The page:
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South China Sea War: Australia Steps Up War Games In Disputed Region

South China Sea War: Australia Steps Up War Games In Disputed Region
US Navy 100215-N-8421M-173 Ships and aircraft assigned to Carrier Strike Group (CSG) 11 operate in formation in the South China Sea U.S. Navy photo by Mass Communication Specialist 1st Class David Mercil / Wikimedia Commons Public Domain


South China Sea War: Australia Steps Up War Games In Disputed Region

While the United States had recently infuriated China by sending military ships and aircraft into the South China Sea, Australia was also progressing in the war games.

It was recently reported that a feceral labor government in Australia might allow the Defence Force to administer a freedom of navigation exercise in the disputed region.

According to Labor’s Defence Spokesman Stephen Conroy, Bill Shorten’s government would give complete freedom to Defence to decide if the navigation was necessary and secure.

Senator Conroy believed that China building artificial islands in the South China Sea constitute a regional security challenge. He stated that it is essential for this threat to be directly addressed.

“We believe our Defence Force should be authorised to conduct freedom of navigation operations consistent with international law,” Conroy said.

According to ABC News, Kim Beazley, the former defence minister and Labor leader, was backing these plans for freedom of navigation exercises.

It was not long ago, Beazley had returned from his role as ambassador to Washington.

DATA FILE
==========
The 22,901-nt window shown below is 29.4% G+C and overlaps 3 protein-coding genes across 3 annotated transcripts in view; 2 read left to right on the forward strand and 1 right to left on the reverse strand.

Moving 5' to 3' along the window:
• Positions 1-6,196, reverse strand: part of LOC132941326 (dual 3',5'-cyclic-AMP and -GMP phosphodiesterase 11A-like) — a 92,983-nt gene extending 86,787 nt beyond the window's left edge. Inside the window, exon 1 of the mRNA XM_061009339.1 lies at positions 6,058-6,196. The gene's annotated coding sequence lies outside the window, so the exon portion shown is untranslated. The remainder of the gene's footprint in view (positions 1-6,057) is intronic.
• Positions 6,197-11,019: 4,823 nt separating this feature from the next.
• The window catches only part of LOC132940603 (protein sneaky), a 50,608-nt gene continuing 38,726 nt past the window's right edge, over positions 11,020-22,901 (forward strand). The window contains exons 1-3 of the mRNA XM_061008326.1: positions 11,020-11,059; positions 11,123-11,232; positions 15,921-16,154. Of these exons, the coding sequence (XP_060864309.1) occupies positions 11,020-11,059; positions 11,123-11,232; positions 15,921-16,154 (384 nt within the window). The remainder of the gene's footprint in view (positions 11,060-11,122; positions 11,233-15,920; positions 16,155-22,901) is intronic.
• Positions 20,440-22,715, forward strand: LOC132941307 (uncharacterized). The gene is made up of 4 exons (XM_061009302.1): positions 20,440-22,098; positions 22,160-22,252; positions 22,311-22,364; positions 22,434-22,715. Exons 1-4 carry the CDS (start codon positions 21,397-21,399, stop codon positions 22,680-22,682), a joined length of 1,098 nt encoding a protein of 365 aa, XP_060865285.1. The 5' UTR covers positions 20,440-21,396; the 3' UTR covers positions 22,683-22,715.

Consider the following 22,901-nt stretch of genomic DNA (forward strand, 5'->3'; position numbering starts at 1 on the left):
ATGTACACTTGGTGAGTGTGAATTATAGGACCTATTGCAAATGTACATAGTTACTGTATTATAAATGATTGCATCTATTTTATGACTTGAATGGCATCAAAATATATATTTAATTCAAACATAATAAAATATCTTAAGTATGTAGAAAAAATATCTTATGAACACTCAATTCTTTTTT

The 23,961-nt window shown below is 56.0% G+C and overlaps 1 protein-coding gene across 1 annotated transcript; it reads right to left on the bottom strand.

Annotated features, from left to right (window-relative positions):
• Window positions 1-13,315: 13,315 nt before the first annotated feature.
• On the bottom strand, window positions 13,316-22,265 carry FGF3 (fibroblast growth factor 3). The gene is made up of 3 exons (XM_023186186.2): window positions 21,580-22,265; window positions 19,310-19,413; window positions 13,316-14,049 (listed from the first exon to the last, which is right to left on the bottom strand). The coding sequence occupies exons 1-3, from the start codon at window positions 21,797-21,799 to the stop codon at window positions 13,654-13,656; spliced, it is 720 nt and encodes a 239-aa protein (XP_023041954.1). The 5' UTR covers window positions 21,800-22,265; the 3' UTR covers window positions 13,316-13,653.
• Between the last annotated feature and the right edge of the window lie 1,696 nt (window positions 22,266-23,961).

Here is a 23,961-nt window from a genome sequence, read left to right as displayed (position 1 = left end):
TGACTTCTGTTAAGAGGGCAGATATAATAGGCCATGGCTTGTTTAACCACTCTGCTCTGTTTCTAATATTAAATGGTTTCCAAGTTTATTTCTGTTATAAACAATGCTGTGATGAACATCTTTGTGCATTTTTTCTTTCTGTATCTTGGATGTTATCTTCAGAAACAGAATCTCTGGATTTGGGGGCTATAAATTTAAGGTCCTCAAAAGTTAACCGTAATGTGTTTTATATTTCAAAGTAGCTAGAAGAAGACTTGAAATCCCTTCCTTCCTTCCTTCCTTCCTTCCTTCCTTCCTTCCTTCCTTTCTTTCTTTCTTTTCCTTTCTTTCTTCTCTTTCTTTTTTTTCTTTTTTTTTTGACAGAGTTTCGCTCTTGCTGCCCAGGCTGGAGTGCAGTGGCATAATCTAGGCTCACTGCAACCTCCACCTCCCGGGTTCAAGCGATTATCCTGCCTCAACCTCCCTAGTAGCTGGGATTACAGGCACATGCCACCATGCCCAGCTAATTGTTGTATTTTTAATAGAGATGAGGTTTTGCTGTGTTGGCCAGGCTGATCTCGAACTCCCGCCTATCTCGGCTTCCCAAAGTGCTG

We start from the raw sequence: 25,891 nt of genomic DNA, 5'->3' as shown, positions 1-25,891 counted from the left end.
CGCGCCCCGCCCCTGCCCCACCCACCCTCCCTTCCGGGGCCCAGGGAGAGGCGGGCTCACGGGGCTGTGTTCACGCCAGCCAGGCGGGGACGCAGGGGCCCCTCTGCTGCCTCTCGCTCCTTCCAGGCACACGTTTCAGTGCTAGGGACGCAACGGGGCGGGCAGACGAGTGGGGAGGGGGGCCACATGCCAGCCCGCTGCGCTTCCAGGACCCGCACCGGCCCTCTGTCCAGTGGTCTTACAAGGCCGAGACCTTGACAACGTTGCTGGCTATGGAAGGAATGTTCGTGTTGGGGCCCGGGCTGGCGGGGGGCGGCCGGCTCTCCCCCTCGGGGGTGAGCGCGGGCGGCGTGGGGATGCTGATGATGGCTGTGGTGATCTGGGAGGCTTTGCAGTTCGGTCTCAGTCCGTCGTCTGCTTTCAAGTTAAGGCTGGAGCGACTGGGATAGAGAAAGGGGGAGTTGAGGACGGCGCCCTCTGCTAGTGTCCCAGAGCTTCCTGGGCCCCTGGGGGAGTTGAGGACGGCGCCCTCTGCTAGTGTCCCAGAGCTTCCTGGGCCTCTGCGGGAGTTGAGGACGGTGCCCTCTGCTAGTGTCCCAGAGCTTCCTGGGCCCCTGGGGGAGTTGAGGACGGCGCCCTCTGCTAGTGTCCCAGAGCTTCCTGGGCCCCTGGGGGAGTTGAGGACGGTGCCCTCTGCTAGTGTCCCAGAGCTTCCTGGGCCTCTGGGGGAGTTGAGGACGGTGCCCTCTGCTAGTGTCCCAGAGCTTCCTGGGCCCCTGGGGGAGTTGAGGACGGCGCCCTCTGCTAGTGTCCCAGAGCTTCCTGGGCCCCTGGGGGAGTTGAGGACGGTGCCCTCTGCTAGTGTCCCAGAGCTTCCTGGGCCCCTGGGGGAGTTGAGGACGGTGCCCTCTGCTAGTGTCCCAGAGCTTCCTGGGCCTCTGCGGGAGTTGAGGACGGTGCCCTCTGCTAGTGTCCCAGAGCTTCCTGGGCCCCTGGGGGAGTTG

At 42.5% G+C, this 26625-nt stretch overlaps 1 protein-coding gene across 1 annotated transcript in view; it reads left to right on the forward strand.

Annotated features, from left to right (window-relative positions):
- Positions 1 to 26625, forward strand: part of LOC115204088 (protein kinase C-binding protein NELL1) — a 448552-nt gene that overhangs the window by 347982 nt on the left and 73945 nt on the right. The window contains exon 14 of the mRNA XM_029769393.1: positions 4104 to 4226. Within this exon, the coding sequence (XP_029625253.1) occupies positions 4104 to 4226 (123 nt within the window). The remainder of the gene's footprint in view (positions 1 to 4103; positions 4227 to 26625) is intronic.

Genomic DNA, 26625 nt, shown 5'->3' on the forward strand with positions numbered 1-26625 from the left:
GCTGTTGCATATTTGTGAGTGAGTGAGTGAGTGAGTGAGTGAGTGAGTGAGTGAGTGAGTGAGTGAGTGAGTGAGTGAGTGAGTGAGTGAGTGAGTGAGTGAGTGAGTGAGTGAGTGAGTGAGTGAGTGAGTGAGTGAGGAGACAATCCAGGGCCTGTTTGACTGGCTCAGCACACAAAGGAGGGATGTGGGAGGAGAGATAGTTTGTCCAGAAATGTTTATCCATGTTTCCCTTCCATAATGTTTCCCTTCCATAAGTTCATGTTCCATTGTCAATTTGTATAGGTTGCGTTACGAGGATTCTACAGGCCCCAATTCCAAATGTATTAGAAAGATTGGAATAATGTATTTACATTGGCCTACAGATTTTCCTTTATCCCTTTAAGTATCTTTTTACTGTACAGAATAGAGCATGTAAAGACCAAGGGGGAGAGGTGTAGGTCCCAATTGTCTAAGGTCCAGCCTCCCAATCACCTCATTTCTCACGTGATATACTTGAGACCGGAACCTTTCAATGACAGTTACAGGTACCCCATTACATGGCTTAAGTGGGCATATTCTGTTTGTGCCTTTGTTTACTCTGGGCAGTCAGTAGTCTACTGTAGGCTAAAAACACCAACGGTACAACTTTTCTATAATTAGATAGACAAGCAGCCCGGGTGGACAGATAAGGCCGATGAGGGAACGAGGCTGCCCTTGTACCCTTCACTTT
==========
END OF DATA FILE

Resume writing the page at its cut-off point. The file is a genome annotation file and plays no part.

United States military movements in the South China Sea, included two B-52 bombers. It was during February and March, when two American admirals were giving strong indications that Australia should come in support of the United States in so-called freedom of navigation operations.

Now that Australia is trying to get ahead in the war games, it looks like a gesture of support for the US. However, if Australia follows the course, China might look at it in a dissonant manner, as it is Australia’s biggest trading partner, says The Australian Financial Review.

Beazley said that they should not do it with “fanfare.” He stated that Australia’s action should not do be established on the grounds of “mocking and humiliating.”

“We should not do it on the basis of confrontation. We should do it on the basis of the law,” Beazley said.

Conroy also said that China’s building of artificial islands on top of submerged reefs is completely absurd.

ALSO READ: Vietnamese Fighter Jet Goes Missing In Disputed Region

READ: War Looms Closer As Tensions At An All Time High

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About Budhaditya Bhattacharjee

Budhaditya Bhattacharjee is interested in international politics and has the nose for crime stories. He is also avidly fascinated by conspiracy theories related to aliens, espionage and politics.Follow Budhaditya’s stories to stay informed about the complicated international political relations and in the loop with the most engaging conspiracy theories.

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